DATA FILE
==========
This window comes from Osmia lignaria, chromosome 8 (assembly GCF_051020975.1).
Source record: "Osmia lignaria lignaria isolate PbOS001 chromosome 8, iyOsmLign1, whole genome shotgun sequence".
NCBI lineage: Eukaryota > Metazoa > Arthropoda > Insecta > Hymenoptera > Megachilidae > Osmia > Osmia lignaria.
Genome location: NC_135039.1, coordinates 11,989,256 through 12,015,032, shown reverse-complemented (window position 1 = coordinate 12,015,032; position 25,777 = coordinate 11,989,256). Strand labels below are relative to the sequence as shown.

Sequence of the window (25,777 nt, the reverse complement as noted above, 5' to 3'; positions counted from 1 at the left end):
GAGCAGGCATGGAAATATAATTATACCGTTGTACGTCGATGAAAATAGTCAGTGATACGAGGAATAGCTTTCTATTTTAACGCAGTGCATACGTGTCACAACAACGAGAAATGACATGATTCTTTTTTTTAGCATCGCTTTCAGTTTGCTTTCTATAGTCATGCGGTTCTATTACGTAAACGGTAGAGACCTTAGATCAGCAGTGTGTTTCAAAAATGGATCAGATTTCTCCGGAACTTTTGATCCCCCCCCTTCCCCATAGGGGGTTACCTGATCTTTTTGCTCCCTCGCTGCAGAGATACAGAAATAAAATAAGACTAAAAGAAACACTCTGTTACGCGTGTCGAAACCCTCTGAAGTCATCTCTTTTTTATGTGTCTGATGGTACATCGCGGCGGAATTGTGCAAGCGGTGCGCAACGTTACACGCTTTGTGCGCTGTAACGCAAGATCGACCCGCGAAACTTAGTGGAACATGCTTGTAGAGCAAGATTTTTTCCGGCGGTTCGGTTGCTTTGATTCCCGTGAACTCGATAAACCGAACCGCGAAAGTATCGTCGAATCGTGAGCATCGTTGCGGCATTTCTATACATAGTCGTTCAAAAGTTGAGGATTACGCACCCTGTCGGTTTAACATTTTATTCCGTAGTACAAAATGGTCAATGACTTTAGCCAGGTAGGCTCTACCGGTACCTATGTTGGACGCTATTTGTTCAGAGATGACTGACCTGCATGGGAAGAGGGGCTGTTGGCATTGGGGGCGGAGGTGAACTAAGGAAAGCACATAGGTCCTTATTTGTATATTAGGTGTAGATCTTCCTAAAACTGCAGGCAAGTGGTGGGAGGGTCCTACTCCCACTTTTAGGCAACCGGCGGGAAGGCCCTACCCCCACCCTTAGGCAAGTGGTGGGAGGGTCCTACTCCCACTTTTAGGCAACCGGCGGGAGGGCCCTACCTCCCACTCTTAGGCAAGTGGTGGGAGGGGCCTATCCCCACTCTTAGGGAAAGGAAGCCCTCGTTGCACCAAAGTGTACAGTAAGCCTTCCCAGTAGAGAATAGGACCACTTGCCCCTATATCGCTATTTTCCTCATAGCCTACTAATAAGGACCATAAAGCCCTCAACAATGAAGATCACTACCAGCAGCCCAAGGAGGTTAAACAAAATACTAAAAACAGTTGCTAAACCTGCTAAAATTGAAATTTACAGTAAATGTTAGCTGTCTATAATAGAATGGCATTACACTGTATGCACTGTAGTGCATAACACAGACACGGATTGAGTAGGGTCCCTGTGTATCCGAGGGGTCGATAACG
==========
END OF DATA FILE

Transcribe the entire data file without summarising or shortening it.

This window comes from Osmia lignaria, chromosome 8 (assembly GCF_051020975.1).
Source record: "Osmia lignaria lignaria isolate PbOS001 chromosome 8, iyOsmLign1, whole genome shotgun sequence".
NCBI lineage: Eukaryota > Metazoa > Arthropoda > Insecta > Hymenoptera > Megachilidae > Osmia > Osmia lignaria.
Genome location: NC_135039.1, coordinates 11,989,256 through 12,015,032, shown reverse-complemented (window position 1 = coordinate 12,015,032; position 25,777 = coordinate 11,989,256). Strand labels below are relative to the sequence as shown.

Sequence of the window (25,777 nt, the reverse complement as noted above, 5' to 3'; positions counted from 1 at the left end):
GAGCAGGCATGGAAATATAATTATACCGTTGTACGTCGATGAAAATAGTCAGTGATACGAGGAATAGCTTTCTATTTTAACGCAGTGCATACGTGTCACAACAACGAGAAATGACATGATTCTTTTTTTTAGCATCGCTTTCAGTTTGCTTTCTATAGTCATGCGGTTCTATTACGTAAACGGTAGAGACCTTAGATCAGCAGTGTGTTTCAAAAATGGATCAGATTTCTCCGGAACTTTTGATCCCCCCCCTTCCCCATAGGGGGTTACCTGATCTTTTTGCTCCCTCGCTGCAGAGATACAGAAATAAAATAAGACTAAAAGAAACACTCTGTTACGCGTGTCGAAACCCTCTGAAGTCATCTCTTTTTTATGTGTCTGATGGTACATCGCGGCGGAATTGTGCAAGCGGTGCGCAACGTTACACGCTTTGTGCGCTGTAACGCAAGATCGACCCGCGAAACTTAGTGGAACATGCTTGTAGAGCAAGATTTTTTCCGGCGGTTCGGTTGCTTTGATTCCCGTGAACTCGATAAACCGAACCGCGAAAGTATCGTCGAATCGTGAGCATCGTTGCGGCATTTCTATACATAGTCGTTCAAAAGTTGAGGATTACGCACCCTGTCGGTTTAACATTTTATTCCGTAGTACAAAATGGTCAATGACTTTAGCCAGGTAGGCTCTACCGGTACCTATGTTGGACGCTATTTGTTCAGAGATGACTGACCTGCATGGGAAGAGGGGCTGTTGGCATTGGGGGCGGAGGTGAACTAAGGAAAGCACATAGGTCCTTATTTGTATATTAGGTGTAGATCTTCCTAAAACTGCAGGCAAGTGGTGGGAGGGTCCTACTCCCACTTTTAGGCAACCGGCGGGAAGGCCCTACCCCCACCCTTAGGCAAGTGGTGGGAGGGTCCTACTCCCACTTTTAGGCAACCGGCGGGAGGGCCCTACCTCCCACTCTTAGGCAAGTGGTGGGAGGGGCCTATCCCCACTCTTAGGGAAAGGAAGCCCTCGTTGCACCAAAGTGTACAGTAAGCCTTCCCAGTAGAGAATAGGACCACTTGCCCCTATATCGCTATTTTCCTCATAGCCTACTAATAAGGACCATAAAGCCCTCAACAATGAAGATCACTACCAGCAGCCCAAGGAGGTTAAACAAAATACTAAAAACAGTTGCTAAACCTGCTAAAATTGAAATTTACAGTAAATGTTAGCTGTCTATAATAGAATGGCATTACACTGTATGCACTGTAGTGCATAACACAGACACGGATTGAGTAGGGTCCCTGTGTATCCGAGGGGTCGATAACG